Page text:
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TOWNHALL NEWSMAKER: EDWARD KEE ON ASIA’S NUCLEAR ENERGY BOOM — ‘POTENTIAL TO BE AMERICA’S FIRST WAVE’

Nuclear Townhall
January 13,  2011

 


Edward Kee

 

Edward Kee is an economic consultant who specializes in the nuclear power industry, particularly in Asia. He started his career as a nuclear engineer in the Navy building the nuclear power plants on the USS Carl Vinson, an aircraft carrier. He had the pleasure of seeing Admiral Rickover twice, once when he was interviewed as a Midshipman for entry into the program and again when he qualified as Chief Engineer on Nimitz-class aircraft carriers. After the Navy, he went to Harvard for an MBA and then joined a start-up in the independent power business. He moved to consulting, first at McKinsey & Co. and then at several economic consulting firms, including Putnam, Hayes & Bartlett and Charles River Associates, where he worked on electricity industry restructuring, electricity market design, and privatization of utilities as far away as Australia. He worked has on a variety of nuclear power engagements as a consultant, including one of the last big rate cases and some large litigation cases. He has focused on nuclear power industry issues almost exclusively since about 2006 and is now Vice President at NERA Economic Consulting. Kee gave a presentation titled “Asia Leads the Way,” at the recent Nuclear Asia Conference 2010 in Hong Kong, which prompted this interview.

NUCLEAR TOWNHALL:  “Asia Leads the Way.”  I guess we’re all aware that’s true by now. But could you specify exactly how this is unfolding.

KEE:  China is the leader in new nuclear build. The factors that drive nuclear power development in China, and elsewhere, can be divided into three categories: market fundamentals, industry structure, and the role of government. Market fundamentals include the need for electricity generation capacity and the availability of alternate generation fuels.

The market fundamentals in China are favorable for nuclear power. There is a large need for new generating capacity and some limits on the availability of competing generation fuels. The U.S., on the other hand, needs little new capacity and has significant coal and natural gas resources at relatively low prices.

Industry structure refers to how the electricity industry is organized. One extreme is a fully integrated and government-owned system, with the other extreme being electricity markets with merchant power plants. China has an electricity industry that is fully integrated and government-owned, with decisions based on the government’s 10-year plans that include nuclear power. In the U.S., some regions have moved to electricity markets where new capacity will be merchant power plants and some regions have the traditional U.S. investor-owned regulated utility approach. Both regions have a variety of public power utilities. It is difficult for any U.S. company – whether a merchant power plant developer, a regulated utility, or a public power utility – to make a large commitment to nuclear build as a result of commercial viability, regulator and public reviews, and other factors.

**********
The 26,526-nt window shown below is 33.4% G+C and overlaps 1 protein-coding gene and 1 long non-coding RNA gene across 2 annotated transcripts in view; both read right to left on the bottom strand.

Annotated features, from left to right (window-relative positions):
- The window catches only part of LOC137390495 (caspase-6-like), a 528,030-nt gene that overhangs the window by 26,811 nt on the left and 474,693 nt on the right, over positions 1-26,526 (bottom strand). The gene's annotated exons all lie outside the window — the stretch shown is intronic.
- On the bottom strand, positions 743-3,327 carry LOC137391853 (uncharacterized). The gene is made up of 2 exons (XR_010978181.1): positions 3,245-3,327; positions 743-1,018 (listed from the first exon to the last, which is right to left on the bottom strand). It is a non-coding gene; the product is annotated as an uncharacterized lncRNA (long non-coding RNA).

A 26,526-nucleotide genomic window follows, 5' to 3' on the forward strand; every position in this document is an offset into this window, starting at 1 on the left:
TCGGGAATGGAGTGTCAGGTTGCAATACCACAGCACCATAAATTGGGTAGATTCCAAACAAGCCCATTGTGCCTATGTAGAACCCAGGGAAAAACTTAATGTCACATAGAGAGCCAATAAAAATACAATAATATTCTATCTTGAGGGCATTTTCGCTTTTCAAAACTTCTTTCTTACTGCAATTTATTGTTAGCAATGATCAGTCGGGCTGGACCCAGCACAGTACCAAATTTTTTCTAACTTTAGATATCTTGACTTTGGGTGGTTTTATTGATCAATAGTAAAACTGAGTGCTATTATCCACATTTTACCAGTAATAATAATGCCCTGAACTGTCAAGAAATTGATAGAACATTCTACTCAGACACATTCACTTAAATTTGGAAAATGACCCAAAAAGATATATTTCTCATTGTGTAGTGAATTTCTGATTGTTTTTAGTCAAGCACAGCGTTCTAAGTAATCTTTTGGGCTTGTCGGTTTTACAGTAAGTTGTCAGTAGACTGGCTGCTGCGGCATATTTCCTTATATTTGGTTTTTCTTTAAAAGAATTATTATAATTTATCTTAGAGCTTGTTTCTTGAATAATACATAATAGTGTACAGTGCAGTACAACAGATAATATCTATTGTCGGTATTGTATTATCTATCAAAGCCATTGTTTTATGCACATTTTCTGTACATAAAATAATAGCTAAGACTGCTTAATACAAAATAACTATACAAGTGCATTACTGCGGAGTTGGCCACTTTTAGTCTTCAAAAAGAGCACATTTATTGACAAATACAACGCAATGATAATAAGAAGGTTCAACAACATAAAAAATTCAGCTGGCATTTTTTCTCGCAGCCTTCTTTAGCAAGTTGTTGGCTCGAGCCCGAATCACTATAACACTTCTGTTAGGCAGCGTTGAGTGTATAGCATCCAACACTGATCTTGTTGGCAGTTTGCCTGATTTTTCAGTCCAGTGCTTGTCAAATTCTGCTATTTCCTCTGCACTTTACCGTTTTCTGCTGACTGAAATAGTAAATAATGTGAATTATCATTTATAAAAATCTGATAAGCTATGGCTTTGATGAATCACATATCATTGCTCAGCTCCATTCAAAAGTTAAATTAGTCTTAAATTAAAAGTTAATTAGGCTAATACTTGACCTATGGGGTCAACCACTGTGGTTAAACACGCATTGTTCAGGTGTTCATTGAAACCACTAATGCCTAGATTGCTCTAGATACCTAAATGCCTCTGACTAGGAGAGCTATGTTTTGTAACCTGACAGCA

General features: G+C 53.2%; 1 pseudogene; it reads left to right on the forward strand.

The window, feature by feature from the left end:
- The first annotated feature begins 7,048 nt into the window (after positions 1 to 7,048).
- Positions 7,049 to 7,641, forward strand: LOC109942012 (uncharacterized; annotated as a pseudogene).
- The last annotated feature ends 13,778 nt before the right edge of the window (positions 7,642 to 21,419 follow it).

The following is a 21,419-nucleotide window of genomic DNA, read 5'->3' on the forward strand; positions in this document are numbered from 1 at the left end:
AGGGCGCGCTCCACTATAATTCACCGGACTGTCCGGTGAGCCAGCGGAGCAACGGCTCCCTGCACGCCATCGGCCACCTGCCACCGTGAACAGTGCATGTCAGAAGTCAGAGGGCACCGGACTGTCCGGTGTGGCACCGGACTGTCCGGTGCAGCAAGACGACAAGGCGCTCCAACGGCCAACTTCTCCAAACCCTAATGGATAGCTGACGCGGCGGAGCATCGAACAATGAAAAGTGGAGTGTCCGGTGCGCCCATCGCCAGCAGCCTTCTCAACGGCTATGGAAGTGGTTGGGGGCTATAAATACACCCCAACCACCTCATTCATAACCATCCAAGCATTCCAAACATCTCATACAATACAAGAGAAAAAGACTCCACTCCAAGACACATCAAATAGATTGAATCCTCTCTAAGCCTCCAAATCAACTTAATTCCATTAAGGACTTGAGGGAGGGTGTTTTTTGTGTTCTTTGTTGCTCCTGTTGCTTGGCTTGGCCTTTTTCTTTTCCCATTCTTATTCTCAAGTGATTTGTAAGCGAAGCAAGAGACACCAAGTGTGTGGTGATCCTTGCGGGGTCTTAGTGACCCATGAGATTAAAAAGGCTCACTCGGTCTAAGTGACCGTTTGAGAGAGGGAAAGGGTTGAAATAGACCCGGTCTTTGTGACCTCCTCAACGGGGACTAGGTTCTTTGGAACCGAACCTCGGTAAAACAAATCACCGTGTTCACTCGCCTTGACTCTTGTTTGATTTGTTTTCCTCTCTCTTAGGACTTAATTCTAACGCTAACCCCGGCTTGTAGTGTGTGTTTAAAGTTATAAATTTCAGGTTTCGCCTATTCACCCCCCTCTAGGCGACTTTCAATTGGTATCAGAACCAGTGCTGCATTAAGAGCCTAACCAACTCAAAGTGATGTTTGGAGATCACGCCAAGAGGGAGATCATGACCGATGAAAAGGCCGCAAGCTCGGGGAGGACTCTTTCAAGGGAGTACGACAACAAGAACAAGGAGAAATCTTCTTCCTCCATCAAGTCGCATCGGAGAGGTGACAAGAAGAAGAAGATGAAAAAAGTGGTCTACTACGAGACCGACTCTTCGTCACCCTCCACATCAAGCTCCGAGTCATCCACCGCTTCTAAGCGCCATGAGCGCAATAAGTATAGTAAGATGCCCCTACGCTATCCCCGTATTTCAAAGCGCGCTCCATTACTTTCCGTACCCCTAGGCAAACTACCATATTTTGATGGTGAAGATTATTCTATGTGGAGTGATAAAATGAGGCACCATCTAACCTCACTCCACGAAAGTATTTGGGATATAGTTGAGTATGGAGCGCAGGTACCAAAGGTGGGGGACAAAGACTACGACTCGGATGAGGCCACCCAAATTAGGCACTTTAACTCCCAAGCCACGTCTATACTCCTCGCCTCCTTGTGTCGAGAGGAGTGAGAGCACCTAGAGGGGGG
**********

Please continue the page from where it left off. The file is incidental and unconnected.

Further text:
The role of government refers to the extent to which the government is involved in the nuclear power industry, directly or indirectly. This is a very important factor. A nuclear power plant is a capital-intensive 100-year project that may be consistent with long-term infrastructure development by governments, but may be a poor fit with the typical commercial investment process. China’s government has a pervasive role in the electricity industry, in the nuclear power industry, and in the entire economy. The term “State Capitalism” has been used to describe the large government-owned companies that are established to meet internal domestic demand in countries like China and then approach the world market to compete with commercial companies. The U.S. has the opposite model, with commercial reactor vendors contracting with commercial buyers, with a limited role for government in such temporary measures as DOE loan guarantees.

A key issue in my presentation was about the emerging role of state-owned entities competing with commercial vendors in the nuclear power industry.

NUCLEAR TOWNHALL:  How does that dichotomy work?

KEE:  A critical issue for the nuclear power industry is to get capital costs and construction times down. Getting up the learning curve and down the cost/experience curve comes from building a lot of identical units. As France demonstrated in the 1970s and 1980s, orders for a fleet of identical nuclear power plants brings lower costs, faster construction, and allows the development of a national nuclear power industry.

The nuclear industry has figured out that it is better to build a lot of identical units, and China is doing this in a big way. China’s program will achieve significant cost advantages and will allow it to develop a strong and capable industrial capacity. In U.S.’s commercial approach, there are multiple “standard” reactor designs being considered, but there may not be enough new nuclear plants built in the U.S. to establish any of these as a world standard. The relatively few units that may be built in the U.S. will not take the industry very far down the experience curve.

NUCLEAR TOWNHALL:  What’s the overall implication for the United States here?  Most people would look at this and say simple, “We’re falling behind. We’re losing our edge.”  Is there any other spin that can be put on this?